PAARI

Gloucester Police and P.A.A.R.I. Partnering To Connect Overdose Victims To Treatment Options

P.A.A.R.I.
John Rosenthal, Co-founder & Chairman
186 Main St.
Gloucester, MA 01930

Gloucester Police Department

John McCarthy, Interim Chief of Police
197 Main St.
Gloucester, MA 01930

 

 

 

 

 

 

 

For Immediate Release

Monday, Aug. 14, 2017

Contact: John Guilfoil
Phone: 617-993-0003
Email: john@jgpr.net

Gloucester Police and P.A.A.R.I. Partnering To Connect Overdose Victims To Treatment Options

GLOUCESTER — Mayor Sefatia Romeo Theken, Interim Chief John McCarthy, John Rosenthal, Co-founder and Chairman of the the Police Assisted Addicition and Recovery Initiative (P.A.A.R.I.), and Allie Hunter McDade, Executive Director of P.A.A.R.I., are pleased to announce that the Gloucester Police Department and P.A.A.R.I. began a new outreach effort Monday in which victims of nonfatal overdoses will receive follow-up visits aimed at directing them into treatment.

Through the partnership, Gloucester Police Officers and P.A.A.R.I. Certified Recovery Coach Tito Rodriguez visit the homes of recent overdose victims to provide them with direct access to recovery resources, including same-day referrals to treatment centers.

“We are tremendously excited to begin this outreach effort,” Hunter McDade said. “This new aspect of the ANGEL Program will enable us to bring resources directly to overdose victims where they live, and reach Gloucester residents who are at the highest risk for a fatal overdose.”

Rodriguez and officers working on behalf of the Gloucester ANGEL Program will work with victims and families in an effort to direct people into treatment soon after an overdose event.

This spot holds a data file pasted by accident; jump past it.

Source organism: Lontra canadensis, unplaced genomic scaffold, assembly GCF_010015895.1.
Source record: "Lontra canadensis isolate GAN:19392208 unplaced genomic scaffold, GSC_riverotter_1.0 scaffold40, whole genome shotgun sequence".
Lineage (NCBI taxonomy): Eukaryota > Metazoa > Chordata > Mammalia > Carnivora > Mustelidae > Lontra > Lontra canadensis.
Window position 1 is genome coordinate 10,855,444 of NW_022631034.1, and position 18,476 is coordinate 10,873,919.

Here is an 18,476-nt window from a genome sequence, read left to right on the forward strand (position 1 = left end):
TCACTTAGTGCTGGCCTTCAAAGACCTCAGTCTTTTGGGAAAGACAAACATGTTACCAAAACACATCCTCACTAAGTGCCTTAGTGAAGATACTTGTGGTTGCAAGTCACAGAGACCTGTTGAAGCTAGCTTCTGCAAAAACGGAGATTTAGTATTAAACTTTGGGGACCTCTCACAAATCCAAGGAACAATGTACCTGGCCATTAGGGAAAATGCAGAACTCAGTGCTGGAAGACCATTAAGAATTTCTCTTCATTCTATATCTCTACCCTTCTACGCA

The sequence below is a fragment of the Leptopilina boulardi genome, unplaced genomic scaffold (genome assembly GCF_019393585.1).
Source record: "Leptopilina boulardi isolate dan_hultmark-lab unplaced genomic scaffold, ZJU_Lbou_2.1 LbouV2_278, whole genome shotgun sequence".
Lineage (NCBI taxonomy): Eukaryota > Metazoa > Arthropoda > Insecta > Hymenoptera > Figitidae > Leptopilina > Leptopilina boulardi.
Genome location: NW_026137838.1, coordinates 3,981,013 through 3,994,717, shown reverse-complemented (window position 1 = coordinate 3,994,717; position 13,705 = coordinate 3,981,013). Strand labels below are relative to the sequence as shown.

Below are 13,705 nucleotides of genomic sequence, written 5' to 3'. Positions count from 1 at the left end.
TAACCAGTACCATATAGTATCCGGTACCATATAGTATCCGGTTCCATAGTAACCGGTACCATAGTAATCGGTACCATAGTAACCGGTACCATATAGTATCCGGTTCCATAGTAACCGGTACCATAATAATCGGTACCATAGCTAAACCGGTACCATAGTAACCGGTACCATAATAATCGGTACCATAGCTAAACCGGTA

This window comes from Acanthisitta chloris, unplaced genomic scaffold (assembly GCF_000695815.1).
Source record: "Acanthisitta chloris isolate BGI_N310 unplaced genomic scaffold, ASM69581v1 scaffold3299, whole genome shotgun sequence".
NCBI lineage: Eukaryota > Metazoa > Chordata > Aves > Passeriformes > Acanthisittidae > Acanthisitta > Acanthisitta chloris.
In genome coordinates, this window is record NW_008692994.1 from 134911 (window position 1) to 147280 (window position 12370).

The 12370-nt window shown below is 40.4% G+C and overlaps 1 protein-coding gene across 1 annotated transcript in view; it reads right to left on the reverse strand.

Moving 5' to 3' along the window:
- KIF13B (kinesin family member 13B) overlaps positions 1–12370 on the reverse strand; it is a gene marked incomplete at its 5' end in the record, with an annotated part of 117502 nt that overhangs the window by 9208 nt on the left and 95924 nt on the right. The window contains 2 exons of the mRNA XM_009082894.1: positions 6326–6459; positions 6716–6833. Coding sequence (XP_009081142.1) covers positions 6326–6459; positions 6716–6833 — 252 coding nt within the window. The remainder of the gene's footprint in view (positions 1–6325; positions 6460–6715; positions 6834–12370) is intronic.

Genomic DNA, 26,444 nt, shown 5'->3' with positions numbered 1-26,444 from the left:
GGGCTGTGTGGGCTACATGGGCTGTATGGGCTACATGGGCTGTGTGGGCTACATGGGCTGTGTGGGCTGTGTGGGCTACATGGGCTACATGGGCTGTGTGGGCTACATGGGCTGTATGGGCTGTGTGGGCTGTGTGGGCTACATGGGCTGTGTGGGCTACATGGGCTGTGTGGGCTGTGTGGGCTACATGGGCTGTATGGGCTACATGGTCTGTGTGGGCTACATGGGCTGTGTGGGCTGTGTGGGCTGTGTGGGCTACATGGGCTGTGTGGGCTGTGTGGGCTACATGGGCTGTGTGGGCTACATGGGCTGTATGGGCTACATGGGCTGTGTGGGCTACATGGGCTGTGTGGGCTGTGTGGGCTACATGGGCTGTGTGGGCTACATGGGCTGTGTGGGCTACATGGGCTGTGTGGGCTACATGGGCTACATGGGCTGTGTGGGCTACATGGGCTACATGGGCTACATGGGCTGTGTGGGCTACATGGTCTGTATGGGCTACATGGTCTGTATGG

“Mental health, substance abuse and so much more are issues that cross into all communities so we have to work together to address them,” said Mayor Sefatia Romeo Theken. “Partnerships are a necessity, not a choice, to save lives and help people get the help and services that everyone deserves.”

P.A.A.R.I. will also provide overdose survivors and families with 4mg nasal naloxone, the life-saving overdose reversal drug​, so they are prepared in the event of a future overdose.​

“Our top priority is ensuring that those in need are connected to the resources that can help them overcome addiction,” Chief McCarthy said. “Our doors are always open, and we hope that these face-to-face visits will encourage people to get help.”

Similar initiatives have proved successful in Arlington, Plymouth and East Bridgewater, where officers and recovery coaches visit with overdose survivors shortly after responding to calls for service.

“Data driven policing has been an essential tool that has allowed us to develop a predictive and preventative approach to overdoses,” P.A.A.R.I. Police Council Chair and Arlington Police Chief Frederick Ryan said. “I am pleased that P.A.A.R.I. and the Gloucester Police are joining together to adopt this proactive program.”

Chairman Rosenthal added: “It is impossible to effectively address the opioid crisis that has impacted so many families nationwide without a collaborative, hands-on effort by law enforcement and the recovery community.”

###